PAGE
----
Document, Document, Document: Supervisors Must Keep Proper Documentation of Employee Issues
Christine McDade is an experienced human resources manager.
Documentation is crucial for defending an employer's actions.
One thing that I have heard over and over in the field of Human Resources is that supervisors must document, document, document. That is to say, it is important to keep accurate and detailed records about employment issues and actions. Courts recognize the written document much easier than the spoken word that is recalled by one or more people. Keeping good documentation on file may just be what a supervisor needs to support the decision that was made concerning an employee issue. Being able to retell the reasons for an employee action when challenged by an outside party, such as the EEOC (Equal Employment Opportunity Commission) or an an attorney representing a disgruntled employee, can be supported by the documentation you keep on file.
What Do We Document?
As mentioned above, it is important to keep records on all employee activity during an employee's employment with an organization. From the time the employee applies for the job as an applicant, to the last day of employment, employers are wise to keep proper records of the employment actions that affect the individual. The following list contains some examples of documentation kept on file by Human Resources:
- New Hire Information: employment application, background information (employment references, education verification, drug test results, driver license checks, criminal background check, required certifications and licenses, etc.)
- Performance Evaluations: completed performance evaluation and self-evaluation forms
- Employment Action Forms: any forms that document transfers, promotions, demotions, pay raises, leaves of absences, etc.
- Certifications and Licenses: certifications, licenses, and any training documentation
- Written Warnings/Counseling: Disciplinary Actions and Performance Action Plans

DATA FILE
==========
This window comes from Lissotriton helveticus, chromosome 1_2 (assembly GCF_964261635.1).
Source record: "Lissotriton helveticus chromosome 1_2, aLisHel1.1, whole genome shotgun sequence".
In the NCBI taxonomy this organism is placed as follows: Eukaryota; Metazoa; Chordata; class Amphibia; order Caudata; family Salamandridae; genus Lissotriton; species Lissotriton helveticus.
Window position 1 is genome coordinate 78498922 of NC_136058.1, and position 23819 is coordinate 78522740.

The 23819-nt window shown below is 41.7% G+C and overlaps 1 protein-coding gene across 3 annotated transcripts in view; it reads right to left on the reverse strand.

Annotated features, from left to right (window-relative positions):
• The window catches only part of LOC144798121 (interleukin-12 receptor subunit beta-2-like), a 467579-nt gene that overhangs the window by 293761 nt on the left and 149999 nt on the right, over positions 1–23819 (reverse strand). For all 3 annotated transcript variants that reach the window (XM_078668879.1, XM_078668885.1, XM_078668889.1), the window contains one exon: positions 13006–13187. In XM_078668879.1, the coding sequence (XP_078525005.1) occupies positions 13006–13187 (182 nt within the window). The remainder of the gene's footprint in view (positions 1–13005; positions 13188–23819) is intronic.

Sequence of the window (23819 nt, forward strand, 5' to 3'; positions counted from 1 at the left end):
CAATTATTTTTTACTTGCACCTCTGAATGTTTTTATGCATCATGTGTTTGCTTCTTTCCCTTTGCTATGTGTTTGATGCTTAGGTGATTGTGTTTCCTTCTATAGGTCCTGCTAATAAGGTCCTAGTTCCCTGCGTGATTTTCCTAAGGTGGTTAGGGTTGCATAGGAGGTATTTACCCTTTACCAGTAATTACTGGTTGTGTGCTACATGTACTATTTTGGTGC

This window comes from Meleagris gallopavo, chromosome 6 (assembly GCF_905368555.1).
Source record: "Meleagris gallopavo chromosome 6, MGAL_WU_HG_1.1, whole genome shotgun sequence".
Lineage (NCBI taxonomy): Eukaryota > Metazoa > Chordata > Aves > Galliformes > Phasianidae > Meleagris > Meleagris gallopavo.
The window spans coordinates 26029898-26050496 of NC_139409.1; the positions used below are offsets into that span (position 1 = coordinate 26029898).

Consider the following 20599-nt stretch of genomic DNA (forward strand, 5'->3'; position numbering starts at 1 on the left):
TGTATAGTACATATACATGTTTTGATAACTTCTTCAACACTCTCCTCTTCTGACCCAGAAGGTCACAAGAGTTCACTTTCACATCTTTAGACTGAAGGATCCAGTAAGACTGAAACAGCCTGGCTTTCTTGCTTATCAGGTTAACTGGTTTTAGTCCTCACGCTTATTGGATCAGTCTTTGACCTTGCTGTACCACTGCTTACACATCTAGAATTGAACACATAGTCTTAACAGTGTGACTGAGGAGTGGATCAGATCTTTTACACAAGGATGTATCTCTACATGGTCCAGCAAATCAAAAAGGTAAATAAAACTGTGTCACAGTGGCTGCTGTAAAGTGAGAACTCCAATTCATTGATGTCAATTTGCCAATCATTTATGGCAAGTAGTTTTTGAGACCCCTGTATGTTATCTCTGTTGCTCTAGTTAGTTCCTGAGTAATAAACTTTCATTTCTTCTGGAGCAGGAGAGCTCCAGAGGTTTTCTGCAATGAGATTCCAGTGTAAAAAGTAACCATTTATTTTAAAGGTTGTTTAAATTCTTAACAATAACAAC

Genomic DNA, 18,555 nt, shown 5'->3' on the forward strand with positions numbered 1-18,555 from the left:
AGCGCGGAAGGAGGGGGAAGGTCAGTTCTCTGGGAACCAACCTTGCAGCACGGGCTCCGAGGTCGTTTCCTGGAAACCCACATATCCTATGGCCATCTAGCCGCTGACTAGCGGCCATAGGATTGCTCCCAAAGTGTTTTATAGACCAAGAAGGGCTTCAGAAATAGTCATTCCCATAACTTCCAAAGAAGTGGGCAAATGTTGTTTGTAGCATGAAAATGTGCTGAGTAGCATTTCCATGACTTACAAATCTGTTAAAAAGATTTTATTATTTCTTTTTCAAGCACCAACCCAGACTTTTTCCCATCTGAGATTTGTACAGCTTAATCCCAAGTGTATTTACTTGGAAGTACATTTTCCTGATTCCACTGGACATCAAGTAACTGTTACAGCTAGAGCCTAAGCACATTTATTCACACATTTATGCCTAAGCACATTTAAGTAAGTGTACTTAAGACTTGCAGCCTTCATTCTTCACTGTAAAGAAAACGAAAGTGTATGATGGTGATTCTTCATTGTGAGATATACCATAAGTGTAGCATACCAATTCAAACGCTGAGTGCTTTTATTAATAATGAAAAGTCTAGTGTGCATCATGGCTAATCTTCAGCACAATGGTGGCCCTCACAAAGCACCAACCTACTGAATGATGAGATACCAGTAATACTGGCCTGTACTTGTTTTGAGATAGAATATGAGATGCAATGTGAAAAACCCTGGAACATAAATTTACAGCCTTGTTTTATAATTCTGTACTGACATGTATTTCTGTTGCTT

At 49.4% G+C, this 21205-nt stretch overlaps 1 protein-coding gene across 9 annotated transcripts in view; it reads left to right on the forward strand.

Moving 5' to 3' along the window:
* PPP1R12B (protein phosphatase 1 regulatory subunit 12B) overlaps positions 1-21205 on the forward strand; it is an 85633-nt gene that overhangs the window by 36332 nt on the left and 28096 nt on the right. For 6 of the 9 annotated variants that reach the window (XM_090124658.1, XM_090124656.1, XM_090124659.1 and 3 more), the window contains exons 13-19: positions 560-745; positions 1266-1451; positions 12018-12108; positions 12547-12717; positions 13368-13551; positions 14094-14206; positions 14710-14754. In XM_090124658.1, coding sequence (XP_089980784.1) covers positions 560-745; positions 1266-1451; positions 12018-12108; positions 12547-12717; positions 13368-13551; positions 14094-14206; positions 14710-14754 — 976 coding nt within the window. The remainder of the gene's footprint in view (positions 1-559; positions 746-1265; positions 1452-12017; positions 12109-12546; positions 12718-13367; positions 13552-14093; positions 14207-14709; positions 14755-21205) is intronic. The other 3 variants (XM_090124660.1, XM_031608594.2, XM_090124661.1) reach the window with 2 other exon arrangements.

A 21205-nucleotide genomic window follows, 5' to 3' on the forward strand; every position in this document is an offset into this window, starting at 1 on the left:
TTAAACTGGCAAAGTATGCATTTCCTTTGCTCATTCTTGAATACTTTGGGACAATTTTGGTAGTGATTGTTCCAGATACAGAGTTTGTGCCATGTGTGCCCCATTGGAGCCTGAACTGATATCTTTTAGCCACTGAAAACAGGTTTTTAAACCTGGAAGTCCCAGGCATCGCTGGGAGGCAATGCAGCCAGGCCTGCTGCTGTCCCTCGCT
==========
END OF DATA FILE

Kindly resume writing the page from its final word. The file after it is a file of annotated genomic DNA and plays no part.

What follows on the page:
- Accolades and Recognition: employee recognition letters, awards, letters of commendation from customers, etc.
- Separation: resignation letter, termination paperwork, etc.
- Employee Complaints and Investigations: any written complaints of harassment and/or discrimination, notes related to an investigation and interviews
While the list above is not all inclusive, it certainly provides a good overview of common documentation that employers would have on file. Please note that I-9 forms with required identification paperwork and employee health information should be kept separately and per legislation requirements.
When Does the Documentation Come Into Play?
For an employer, there are many occasions when documentation will become important to produce. When a hiring decision is challenged, for example, it will be important to produce the records that show the background work that was performed to support the decision that was made in the hiring of the selected applicant. The application and resume from the candidate selected will demonstrate the qualifications that proves this person meets the requirements of the job. It is also recommended to have a signed job description of the employee to confirm the position requirements for which the person was selected. Document, document, document
Another challenging situation for managers is receiving that letter from the EEOC that demands the employer to submit a formal response regarding allegations of discrimination or harassment that has been made against the organization. These charges always come with requests for documentation about the allegations, disciplinary matter, employee personnel files, investigative notes, etc. In fact, much of the documentation listed above will come into play when there is a charge from the EEOC. Having the proper documentation in your files will be helpful for the production of the material that is requested for the justification of the actions you made in regard to the employee. It will also become the evidence you need as you write your formal response.
Auditing of some aspect of the employment process can come in many forms. When employers have the proper documentation on hand to demonstrate the business reasons for the actions they take, the organization will have the support needed to meet the challenges that may present themselves by those inside and outside the organization.